Winter is no long coming – it’s arrived

With a light dusting of snow on the ground, the shop relocation has begun in earnest. Some tools can’t be relocated. My beloved tablesaw will have to remain up in the barn. It’s too big to get in the shop without dismantling it, and even if I did get it in over muddy ground I wouldn’t be able to do anything else in the shop, there just isn’t enough room. Similarly, the jointer will have to stay up in the barn. I don’t use it often enough to justify trying to move that hunk of cast iron down the slope. Like the tablesaw, it will have to remain in the barn and I’ll just have to clear a path in the inevitable snow bank when I want to get up there to joint something. To prep them both for winter I’ve applied a thick coat of paste wax to help prevent the surfaces from rusting. It won’t stop it completely and I noted that it had already begun a little on my table saw. Time will tell how effective that will be.

However, the bandsaw, the compound sliding mitre saw, the planer and drill press have come down. Apart from the planer, they are on their own stands and don’t take up a lot of space. I might end up putting the drill press on wheels as it’s in the corner of the room, but I haven’t yet decided. In another corner of the room, I still haven’t got rid of the ancient wood burning cook stove. It weighs too much to put out during spring/autumn clean up. Currently it has a pile of junk on it. I really ought to clear that off to use as an assembly area. The stove is a little short for me to use as a workbench for power tools, but I could use it for glue ups and putting finish on projects. Next to the stove I’ve lined up the mitre saw on it’s stand. There’s enough space I can cut down most lengths of wood. Anything longer than I currently have space for and I can open the door to the mudroom. I also have my old Black and Decker Workmate workbench. It’s very low which is ok for hand tools, but a PITA for power tools. I’ve found some blocks of wood I can put under the feet to raise the level up to a more manageable height. I’ve also got a slab of pine which came from the top of an Ikea chest of drawers which recently self destructed. It’s surprisingly flat and the vise in the workbench means I can clamp the top down when I want to use it and break it down when I need the space to do something else. With the work top in place, it almost doubles the work space on the top which is far more usable.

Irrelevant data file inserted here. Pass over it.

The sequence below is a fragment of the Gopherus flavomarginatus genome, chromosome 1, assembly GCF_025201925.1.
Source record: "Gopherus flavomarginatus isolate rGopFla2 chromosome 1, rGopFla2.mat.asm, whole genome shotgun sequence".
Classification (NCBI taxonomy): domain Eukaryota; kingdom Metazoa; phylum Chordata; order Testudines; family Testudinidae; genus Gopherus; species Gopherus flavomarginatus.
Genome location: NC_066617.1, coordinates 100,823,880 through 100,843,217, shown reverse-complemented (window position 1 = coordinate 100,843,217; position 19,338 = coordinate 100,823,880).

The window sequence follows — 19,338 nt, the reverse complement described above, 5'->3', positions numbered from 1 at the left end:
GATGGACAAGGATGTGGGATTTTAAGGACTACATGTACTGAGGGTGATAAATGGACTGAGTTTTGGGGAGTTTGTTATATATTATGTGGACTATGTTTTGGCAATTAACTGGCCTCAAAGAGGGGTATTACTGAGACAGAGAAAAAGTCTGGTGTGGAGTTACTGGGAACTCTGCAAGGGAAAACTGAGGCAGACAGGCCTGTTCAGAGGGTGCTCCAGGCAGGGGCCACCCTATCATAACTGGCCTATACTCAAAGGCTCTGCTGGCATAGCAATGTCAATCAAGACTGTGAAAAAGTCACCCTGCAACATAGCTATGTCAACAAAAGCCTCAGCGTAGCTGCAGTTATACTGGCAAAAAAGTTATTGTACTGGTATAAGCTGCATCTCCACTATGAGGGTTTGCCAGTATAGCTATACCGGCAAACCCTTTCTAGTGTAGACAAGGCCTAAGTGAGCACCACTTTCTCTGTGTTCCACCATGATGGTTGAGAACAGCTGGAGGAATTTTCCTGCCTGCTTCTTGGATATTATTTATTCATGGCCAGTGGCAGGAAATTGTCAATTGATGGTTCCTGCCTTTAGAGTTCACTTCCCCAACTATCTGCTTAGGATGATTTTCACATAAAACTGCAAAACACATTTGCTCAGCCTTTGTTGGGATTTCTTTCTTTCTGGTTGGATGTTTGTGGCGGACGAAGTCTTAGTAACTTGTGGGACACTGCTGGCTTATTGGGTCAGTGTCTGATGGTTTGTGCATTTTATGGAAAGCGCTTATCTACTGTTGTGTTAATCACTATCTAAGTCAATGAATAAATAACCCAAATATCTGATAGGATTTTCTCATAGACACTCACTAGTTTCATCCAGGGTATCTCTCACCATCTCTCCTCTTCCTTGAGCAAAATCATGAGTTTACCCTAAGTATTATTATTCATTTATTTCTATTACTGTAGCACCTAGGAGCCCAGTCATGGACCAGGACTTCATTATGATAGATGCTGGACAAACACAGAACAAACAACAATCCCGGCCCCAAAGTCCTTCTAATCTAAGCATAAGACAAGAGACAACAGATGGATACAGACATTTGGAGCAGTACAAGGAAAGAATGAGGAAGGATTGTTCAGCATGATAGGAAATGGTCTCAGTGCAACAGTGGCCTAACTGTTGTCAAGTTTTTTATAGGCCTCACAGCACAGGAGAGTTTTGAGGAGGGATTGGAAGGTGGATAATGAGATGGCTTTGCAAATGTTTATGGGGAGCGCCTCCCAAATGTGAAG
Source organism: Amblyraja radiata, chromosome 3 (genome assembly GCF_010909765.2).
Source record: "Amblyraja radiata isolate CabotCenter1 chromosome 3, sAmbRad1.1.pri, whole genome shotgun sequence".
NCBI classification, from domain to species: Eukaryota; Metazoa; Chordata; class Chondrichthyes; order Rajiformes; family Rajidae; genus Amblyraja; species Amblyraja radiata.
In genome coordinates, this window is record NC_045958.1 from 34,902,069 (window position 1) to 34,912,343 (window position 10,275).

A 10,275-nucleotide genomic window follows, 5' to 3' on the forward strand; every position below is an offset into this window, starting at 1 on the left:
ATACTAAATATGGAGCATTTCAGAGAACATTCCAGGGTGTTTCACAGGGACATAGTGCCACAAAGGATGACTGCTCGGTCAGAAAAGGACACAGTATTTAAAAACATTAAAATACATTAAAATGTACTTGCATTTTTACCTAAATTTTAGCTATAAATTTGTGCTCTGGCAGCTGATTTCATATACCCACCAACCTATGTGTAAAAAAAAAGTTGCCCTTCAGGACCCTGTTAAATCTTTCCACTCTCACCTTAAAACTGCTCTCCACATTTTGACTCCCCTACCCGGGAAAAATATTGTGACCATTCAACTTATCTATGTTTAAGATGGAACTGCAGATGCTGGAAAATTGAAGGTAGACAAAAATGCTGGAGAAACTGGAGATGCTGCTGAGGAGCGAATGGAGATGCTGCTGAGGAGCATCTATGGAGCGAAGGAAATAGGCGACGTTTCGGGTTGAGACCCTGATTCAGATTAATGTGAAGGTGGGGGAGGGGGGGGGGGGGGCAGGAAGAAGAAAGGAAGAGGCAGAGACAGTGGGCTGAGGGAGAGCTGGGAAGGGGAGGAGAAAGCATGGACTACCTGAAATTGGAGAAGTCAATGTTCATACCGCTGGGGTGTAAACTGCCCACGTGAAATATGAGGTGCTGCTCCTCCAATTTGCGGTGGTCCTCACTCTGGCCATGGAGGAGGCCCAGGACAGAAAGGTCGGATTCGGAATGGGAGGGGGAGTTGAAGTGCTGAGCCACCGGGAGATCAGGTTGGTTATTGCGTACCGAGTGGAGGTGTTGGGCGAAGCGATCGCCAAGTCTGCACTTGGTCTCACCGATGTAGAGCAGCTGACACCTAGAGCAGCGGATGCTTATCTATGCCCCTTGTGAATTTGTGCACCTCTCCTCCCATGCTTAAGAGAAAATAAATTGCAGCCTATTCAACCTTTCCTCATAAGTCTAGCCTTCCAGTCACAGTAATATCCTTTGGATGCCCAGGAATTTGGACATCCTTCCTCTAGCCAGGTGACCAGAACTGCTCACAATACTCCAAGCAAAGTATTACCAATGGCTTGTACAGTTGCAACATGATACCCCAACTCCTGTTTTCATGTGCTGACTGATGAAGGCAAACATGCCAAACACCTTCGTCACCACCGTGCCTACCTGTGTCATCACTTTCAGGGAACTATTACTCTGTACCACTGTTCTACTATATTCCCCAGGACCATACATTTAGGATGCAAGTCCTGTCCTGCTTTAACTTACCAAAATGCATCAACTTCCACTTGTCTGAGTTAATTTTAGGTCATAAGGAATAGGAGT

There are still a few tools in the barn, but that’s going to have to wait till I finish my current project: My contribution to the Wood Workers Fighting Cancer build for 2013. This year it’s a “Young Artist’s Easel”. I’m building it from some red oak I picked up earlier this year from Kijiji. Most of the consignment came as 12/4 stock, which meant ripping a lot down to 3/4″ stock.

When saw mills are cutting lumber from the trees the wood is never dry at that stage. They cut it by 1/4″ increments. 12/4 is 3″ wide when they cut it. However at that point it will begin to dry and in so doing will shrink, twist and bow. My 12/4 red oak is rough sawn, the same as if it just came from the saw mill. The good news about this stock is that because it’s thick, there isn’t a lot of bowing and twisting. There’s some cupping but not a lot, and it can be quickly cleaned up on the jointer. Having milled some of the oak, I was able to cut it down ready for the project. After making a lot of saw dust, I realised the fence on my saw was misaligned. The distance at the back of the blade was closer by around 1/8th” (a little over 3mm). This is potentially very dangerous. The blade on the saw rotates, so the front of the blade pushes down against the table top, but the back of the blade has nothing stopping the blade from lifting the work piece up and causing “kickback” (NB: Do NOT watch this video if you are at all squeemish. There’s no blood but it freaks me out every time I watch this one). Fortunately I always use the blade guard on my saw unless I absolutely have to (which is incredibly rare). From now on I’m going to pay a lot more attention to the fence alignment. But because of that alignment there were a lot more saw marks on the surfaces than I really should have to deal with a sander. Most of that was cleaned up with the planer.